Once it became clear that the Omicron variants resisted neutralizing antibodies, thereby increasing the frequencies of mostly mild infections, vaccine companies began rapidly redesigning their Covid-19 vaccines. The revised vaccines were all based on the initial Omicron BA.1 sequence, which was an appropriate step to take. By now, most Americans already have antibodies against SARS-CoV-2’s spike protein because they were vaccinated or infected or both. As a result, the most frequent use of an Omicron-containing vaccine will be as a booster dose for certain high-risk groups.

What is known about Omicron-based vaccines? BA.1 versions have been tested as boosters in experimental animals and also in small-scale human trials. The goals of the studies were to measure the levels of neutralizing antibodies produced, compared to using the original vaccine as a booster under similar conditions.

The animal data have been around for several months. They are quite similar to what’s recently emerged from various human trials. Two to four weeks after the booster shots, neutralizing antibody levels against Omicron BA.1 were about twofold higher with the Omicron-based vaccine than with the original vaccine. Moderna recently released some information on a two-component Omicron plus original booster vaccine. The Omicron (BA.1) neutralizing antibody levels induced were higher than when the original vaccine was used by itself but, again, by less than two-fold. In contrast, Pfizer showed data at the VRBPAC meeting indicating that its two-component vaccine actually performed less well than an Omicron-only booster. Even allowing for the nature of very early data, the story on two-component vaccines is far from clear.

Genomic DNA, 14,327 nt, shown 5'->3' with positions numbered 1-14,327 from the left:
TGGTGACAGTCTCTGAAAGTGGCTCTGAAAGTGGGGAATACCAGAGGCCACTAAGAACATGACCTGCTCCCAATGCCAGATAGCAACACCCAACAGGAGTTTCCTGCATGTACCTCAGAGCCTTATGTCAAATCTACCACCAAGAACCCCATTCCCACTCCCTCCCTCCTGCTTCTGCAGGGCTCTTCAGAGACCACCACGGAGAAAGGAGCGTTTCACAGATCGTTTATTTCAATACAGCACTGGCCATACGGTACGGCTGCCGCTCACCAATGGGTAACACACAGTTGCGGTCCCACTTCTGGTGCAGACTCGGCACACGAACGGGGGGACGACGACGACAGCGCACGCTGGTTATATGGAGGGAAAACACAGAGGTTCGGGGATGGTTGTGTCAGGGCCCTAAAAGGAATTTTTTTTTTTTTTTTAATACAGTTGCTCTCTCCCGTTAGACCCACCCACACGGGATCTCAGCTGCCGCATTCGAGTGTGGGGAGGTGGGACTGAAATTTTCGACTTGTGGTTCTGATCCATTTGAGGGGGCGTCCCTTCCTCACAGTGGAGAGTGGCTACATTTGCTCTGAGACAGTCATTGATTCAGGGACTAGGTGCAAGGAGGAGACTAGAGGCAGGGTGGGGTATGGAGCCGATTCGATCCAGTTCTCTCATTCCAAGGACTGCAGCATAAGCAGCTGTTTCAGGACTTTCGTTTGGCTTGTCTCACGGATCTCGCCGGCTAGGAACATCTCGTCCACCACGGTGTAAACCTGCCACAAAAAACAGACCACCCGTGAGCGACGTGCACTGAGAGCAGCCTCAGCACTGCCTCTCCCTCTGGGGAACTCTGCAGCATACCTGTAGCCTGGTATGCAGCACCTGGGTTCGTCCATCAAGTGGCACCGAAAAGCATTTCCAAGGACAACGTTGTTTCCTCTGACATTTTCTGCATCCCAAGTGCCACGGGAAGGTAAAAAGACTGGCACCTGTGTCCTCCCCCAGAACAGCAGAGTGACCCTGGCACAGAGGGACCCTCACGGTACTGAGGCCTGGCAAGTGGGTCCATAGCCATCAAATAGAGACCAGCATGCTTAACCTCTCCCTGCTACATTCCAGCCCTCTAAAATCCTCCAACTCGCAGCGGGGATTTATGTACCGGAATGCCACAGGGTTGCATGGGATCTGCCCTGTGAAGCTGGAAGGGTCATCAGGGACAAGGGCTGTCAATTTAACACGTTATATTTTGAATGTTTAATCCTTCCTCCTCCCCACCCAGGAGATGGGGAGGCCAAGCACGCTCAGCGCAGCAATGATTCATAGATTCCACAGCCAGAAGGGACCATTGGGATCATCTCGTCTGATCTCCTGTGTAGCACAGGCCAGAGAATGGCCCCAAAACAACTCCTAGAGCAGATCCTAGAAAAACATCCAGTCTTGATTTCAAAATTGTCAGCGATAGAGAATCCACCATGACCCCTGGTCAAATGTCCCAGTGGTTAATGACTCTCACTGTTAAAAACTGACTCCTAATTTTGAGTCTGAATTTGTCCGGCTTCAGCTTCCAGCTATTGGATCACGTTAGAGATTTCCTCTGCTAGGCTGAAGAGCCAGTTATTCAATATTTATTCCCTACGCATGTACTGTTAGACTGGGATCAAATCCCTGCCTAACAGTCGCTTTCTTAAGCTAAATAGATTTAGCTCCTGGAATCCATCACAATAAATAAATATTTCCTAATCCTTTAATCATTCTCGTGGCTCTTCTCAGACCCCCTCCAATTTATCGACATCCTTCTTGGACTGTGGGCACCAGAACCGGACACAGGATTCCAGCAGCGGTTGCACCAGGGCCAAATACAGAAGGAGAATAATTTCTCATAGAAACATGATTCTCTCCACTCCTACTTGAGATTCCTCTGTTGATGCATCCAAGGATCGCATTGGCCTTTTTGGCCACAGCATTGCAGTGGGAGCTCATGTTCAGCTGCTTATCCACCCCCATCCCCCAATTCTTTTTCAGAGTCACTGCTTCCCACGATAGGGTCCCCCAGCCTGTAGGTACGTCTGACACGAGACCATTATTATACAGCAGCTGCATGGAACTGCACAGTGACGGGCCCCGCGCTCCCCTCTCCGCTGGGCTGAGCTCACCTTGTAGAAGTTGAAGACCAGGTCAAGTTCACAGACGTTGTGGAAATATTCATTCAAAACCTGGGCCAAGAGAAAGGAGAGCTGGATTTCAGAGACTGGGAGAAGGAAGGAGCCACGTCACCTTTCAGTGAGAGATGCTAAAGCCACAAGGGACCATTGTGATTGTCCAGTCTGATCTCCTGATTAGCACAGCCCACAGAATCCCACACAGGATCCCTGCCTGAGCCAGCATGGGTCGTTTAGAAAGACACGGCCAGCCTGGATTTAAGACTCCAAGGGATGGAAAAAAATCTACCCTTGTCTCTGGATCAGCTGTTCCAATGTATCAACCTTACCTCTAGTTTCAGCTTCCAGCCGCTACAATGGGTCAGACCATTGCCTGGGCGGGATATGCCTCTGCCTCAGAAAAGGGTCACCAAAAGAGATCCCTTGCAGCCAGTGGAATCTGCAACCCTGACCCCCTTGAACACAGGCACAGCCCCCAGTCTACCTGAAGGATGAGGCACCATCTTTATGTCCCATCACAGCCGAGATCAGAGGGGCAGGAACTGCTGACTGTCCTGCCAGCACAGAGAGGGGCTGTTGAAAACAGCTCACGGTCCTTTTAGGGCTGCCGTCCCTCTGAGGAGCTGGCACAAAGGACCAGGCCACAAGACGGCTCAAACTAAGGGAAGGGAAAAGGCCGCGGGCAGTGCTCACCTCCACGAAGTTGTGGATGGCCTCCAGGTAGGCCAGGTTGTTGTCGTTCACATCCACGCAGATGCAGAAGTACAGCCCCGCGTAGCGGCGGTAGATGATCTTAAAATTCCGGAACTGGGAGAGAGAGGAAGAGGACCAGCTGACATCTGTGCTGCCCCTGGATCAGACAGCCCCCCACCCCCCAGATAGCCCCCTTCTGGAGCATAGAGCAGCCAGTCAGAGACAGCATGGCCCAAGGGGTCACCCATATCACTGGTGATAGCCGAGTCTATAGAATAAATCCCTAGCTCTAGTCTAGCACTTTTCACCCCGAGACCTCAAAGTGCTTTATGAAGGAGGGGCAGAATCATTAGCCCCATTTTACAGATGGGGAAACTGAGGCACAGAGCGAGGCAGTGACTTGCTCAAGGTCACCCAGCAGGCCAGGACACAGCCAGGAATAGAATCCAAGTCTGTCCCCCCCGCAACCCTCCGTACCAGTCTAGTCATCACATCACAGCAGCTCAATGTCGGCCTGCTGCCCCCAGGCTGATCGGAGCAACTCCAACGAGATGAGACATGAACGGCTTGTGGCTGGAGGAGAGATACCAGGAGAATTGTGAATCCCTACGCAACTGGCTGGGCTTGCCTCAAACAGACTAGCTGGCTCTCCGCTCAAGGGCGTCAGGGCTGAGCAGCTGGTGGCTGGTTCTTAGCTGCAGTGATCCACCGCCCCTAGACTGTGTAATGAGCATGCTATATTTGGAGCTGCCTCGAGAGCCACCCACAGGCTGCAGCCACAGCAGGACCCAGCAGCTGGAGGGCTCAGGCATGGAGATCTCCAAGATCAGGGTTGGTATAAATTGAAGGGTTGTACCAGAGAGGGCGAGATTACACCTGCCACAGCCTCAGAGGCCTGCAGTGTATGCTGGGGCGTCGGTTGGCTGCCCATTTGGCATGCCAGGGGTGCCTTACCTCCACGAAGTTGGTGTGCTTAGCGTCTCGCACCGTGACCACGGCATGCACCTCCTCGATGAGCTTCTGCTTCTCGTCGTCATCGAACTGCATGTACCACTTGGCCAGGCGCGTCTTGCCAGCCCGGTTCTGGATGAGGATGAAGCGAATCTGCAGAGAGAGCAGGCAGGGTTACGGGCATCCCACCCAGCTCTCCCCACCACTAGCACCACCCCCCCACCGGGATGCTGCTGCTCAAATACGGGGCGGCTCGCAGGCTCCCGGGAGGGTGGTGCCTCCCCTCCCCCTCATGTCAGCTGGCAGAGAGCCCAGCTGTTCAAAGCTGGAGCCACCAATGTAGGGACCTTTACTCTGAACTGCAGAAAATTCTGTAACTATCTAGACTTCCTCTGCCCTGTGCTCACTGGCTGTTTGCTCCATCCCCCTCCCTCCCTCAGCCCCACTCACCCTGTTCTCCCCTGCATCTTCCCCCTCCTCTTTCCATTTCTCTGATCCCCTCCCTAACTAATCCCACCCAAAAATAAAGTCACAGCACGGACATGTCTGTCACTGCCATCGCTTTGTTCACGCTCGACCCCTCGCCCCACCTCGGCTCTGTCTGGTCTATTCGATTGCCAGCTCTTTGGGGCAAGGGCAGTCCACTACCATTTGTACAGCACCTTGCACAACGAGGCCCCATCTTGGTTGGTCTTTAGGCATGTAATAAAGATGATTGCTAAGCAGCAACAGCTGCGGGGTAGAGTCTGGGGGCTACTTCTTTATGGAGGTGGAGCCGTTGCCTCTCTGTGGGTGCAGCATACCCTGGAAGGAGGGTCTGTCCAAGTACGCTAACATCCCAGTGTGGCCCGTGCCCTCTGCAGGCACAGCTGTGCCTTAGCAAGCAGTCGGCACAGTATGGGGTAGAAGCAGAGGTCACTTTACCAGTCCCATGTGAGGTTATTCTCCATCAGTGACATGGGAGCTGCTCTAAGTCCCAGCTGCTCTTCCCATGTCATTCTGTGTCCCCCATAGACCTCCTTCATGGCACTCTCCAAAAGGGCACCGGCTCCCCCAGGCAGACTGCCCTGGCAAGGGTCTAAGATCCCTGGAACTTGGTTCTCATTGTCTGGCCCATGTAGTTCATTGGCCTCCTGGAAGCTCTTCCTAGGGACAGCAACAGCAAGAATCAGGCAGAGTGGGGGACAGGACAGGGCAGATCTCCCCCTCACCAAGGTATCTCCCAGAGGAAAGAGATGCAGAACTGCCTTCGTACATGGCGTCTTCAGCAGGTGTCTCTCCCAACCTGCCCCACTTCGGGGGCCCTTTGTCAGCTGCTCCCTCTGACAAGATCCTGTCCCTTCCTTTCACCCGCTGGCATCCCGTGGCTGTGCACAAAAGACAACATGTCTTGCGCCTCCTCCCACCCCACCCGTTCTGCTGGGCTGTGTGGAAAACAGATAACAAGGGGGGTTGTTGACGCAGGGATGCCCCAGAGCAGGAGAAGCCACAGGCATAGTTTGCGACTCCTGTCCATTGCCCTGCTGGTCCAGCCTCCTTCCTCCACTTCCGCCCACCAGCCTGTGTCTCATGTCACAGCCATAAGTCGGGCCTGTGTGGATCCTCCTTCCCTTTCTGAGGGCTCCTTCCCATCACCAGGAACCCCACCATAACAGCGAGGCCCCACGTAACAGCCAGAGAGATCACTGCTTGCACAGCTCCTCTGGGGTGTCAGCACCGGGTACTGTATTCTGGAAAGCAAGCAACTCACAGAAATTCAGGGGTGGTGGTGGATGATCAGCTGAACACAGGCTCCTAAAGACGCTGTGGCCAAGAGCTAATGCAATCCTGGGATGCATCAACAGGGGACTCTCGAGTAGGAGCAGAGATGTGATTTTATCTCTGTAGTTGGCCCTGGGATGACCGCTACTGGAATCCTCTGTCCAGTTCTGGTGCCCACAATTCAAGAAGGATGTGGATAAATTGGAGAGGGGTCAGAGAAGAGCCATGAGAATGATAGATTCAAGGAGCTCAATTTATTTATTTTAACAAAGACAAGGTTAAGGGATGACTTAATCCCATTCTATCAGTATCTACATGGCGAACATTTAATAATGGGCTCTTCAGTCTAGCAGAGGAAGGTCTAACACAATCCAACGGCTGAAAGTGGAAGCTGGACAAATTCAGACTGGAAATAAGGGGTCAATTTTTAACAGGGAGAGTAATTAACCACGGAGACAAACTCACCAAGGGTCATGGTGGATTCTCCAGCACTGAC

What do an approximately twofold higher level of neutralizing antibodies mean in practice? Is an Omicron-based booster sufficiently superior to the standard one to justify a switch?

That kind of twofold difference is, for example, similar to the modestly greater peak in neutralizing antibodies triggered by the first two doses of the Moderna vaccine compared with the Pfizer vaccine. Those two vaccines provided almost identical protection against mild and severe Covid-19, although the benefits of the Pfizer vaccine waned a bit quicker over time.

We would all gain from having more insights into the performance of the Omicron-based Covid-19 vaccines. The full datasets from all the variant booster trials should now be analyzed using the best available models to provide an informed judgement about whether — and to what extent — the slightly superior neutralizing antibody response to Omicron-based boosters translates into significantly greater protection against BA.4/BA.5-mediated infections and severe or fatal disease.